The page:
|Do Not Switch Me Off (DNSMO)|
|Written by nuncio|
|Wednesday, 02 December 2009 12:23|
Where can I obtain a legal 'Do Not Switch Me Off' (DNSMO) order? It is extremely difficult to detect consciousness in coma and PVS patients so how can anyone have the right to decide to terminate their lives?
The unfortunate (or fortunate depending on how you look at it) tale of Rom Houben, classed as Persistent Vegetative State (PVS) and stuck with that label for over 20 years, demonstrates our current lamentable lack of knowledge about how to detect 'conscious' activity in the brain. I would have thought, given this situation, that the default position would be to leave all such cases connected to all necessary life support until we have the knowledge to deal with them correctly. But is this the default position?
I very much hope that current scientific studies and brain imaging techniques such as fMRI are forcing neurologists and neurophysiologists to move away from some of the prevailing opinions of ten years ago, such as those of the American Medical Association (AMA), whose conclusions on the subject are cited in 'The End of Life: Medical Considerations - Persistent Vegetative State'.
The terminology here is confusing because the brain is a massively complex organ but medical specialists in the field have to have a way of classifying the presence or absence (or degree) of consciousness in their patients, so they have come up with a system of labelling. So terms such as PVS, MCS and coma are often used. There are many problems with this labelling system. The problem for Rom Houben was that he got stuck with a label which meant that there was, for two decades, minimal intervention to find out what was really happening in his brain.
It seems to me that the labels are really about the legal classification of the presence or absence of consciousness, so that specialists and lawyers can feel comfortable giving advice to the families and advocating decisions about withdrawal of life support (or non-intervention in secondary complications etc). This all becomes horribly financial. The cost of maintaining a PVS patient on life support is expensive and could be estimated in the region of £100,000 per year. No wonder there is so much pressure to make a decision on withdrawal.
There will certainly be many cases of brain damage where it is obvious to a neurologist that conscious thought has been wiped out. Cases where little is left intact but 'old brain' structures providing autonomic functions, can be clear cut. But often there will be some degree of uncertainty about whether the patient has lost all consciousness. Here's another obvious terminology problem: what constitutes consciousness anyway?
I'm not approaching this from an ethical or financial standpoint. How about looking at it from the point of view of probabilities? There is a high probability that technological discoveries in the field of brain scanning will mean that some PVS-classed patients, such as Mr Houben, once re-evaluated are found to be in a 'locked in' state, conscious but unable to communicate. Others will be found to be in a dreamlike state - living an internal life but unlikely ever to return to the 'real' world. Yet others will be found to be teetering on the border, just requiring the correct delicate intervention to bring them back. There is also a high probability that the appropriate 'delicate intervention' techniques and technologies will become available.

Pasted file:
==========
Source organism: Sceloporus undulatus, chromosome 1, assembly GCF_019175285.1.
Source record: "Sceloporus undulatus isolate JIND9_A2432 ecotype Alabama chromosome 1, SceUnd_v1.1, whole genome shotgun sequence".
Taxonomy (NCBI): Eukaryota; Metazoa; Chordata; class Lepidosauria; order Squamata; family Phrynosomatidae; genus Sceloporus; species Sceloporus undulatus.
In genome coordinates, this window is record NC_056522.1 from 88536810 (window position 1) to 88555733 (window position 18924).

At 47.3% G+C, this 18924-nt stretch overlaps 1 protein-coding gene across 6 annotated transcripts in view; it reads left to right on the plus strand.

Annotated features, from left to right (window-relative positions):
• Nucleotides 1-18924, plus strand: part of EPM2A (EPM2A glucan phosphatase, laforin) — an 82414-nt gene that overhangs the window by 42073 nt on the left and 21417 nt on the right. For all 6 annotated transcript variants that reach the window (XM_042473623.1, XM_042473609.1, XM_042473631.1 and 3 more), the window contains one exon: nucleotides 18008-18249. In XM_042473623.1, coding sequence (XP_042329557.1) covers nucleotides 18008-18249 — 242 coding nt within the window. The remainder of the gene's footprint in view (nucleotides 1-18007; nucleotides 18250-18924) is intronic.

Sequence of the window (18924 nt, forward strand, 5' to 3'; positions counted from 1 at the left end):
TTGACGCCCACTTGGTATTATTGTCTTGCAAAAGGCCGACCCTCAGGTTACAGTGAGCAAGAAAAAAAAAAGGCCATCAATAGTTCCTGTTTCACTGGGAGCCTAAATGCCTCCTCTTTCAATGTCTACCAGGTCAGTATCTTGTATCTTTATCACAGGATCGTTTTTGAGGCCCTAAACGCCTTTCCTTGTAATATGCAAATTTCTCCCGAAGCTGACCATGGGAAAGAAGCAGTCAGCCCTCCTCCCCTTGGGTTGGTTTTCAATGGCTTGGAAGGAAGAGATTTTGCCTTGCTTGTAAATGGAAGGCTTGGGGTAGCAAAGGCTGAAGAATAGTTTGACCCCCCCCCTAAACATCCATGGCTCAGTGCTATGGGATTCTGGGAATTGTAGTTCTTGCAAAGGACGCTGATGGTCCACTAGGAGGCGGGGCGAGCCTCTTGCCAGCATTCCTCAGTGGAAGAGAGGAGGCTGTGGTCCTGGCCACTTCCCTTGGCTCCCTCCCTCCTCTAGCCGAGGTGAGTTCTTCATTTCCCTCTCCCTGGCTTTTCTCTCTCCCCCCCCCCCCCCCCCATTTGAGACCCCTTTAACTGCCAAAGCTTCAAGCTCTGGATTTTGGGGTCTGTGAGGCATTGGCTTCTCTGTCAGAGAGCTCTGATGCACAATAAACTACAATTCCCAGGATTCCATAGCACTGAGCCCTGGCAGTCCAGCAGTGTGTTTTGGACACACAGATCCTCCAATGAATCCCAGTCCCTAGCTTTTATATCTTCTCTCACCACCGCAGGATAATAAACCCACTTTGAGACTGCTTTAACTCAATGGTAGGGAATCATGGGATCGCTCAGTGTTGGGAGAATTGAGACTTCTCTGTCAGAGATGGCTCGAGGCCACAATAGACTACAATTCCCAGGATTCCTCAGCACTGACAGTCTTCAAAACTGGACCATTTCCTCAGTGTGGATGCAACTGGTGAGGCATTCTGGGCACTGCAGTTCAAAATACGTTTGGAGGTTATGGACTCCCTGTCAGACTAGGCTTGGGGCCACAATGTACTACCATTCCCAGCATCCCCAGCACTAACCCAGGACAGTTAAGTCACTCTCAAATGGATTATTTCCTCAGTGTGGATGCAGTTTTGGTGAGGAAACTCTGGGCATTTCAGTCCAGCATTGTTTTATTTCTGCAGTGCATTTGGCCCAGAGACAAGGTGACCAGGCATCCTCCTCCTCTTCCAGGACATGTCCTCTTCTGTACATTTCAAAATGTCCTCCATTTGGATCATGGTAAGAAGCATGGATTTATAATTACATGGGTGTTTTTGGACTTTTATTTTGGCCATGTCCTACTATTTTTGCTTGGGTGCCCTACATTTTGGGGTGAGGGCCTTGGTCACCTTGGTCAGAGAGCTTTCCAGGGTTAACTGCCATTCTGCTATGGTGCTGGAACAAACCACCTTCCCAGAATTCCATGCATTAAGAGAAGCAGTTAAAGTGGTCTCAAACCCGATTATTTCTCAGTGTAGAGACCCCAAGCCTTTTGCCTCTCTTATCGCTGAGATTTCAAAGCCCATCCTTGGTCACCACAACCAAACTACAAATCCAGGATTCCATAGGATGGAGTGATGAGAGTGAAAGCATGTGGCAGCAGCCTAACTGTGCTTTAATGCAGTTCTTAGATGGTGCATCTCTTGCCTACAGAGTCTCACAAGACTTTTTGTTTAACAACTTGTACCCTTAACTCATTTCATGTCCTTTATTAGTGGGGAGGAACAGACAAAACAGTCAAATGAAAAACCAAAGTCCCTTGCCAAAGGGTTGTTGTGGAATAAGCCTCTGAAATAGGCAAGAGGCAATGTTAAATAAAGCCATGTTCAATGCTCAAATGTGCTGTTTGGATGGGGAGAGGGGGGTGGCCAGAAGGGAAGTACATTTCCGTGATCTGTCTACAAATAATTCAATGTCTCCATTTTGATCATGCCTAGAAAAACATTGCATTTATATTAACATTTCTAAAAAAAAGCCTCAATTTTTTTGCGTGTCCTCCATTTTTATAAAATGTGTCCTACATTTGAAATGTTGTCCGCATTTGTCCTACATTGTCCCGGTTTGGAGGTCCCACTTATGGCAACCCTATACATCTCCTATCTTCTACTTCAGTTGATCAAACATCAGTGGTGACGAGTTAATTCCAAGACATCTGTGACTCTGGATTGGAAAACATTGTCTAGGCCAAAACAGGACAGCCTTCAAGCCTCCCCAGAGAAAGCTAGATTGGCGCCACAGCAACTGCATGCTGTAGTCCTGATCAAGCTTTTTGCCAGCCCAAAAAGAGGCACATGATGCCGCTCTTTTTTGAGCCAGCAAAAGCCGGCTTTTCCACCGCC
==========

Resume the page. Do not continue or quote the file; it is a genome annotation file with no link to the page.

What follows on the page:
Nobody knows how many patients are in the above-mentioned states. That's the point - the brain is too complex for specialists to know for sure. The classifications don't take account of that, or what 'might' be possible for these patients in future. My point is that they are still alive and they can wait to find out what will be discovered and what will be possible for them. Just don't switch them off.
There's a societal attitude problem here also. This one is the 'death with dignity' meme. I have absolutely no idea what that's all about. Death is the most undignified proposition you can't imagine. If their brains are gone they won't care about dignity. If they are still alive then give them the dignified chance to let you know. If they are in pain give them massive but non-lethal quantities of pain-relief medication. If you don't know which of these situations pertain then don't use death as the default position. The 'dignity' that loved ones 'seek' for the PVS patient is imposed by them.
Perhaps cases such as that of Rom Houben will spur an almost instantaneous rethink on the treatment of such patients, with DNSMO stickers appearing on beds and wheelchairs in hospitals across the globe. But perhaps not. Deathism runs deep.
|Last Updated on Wednesday, 02 December 2009 12:31|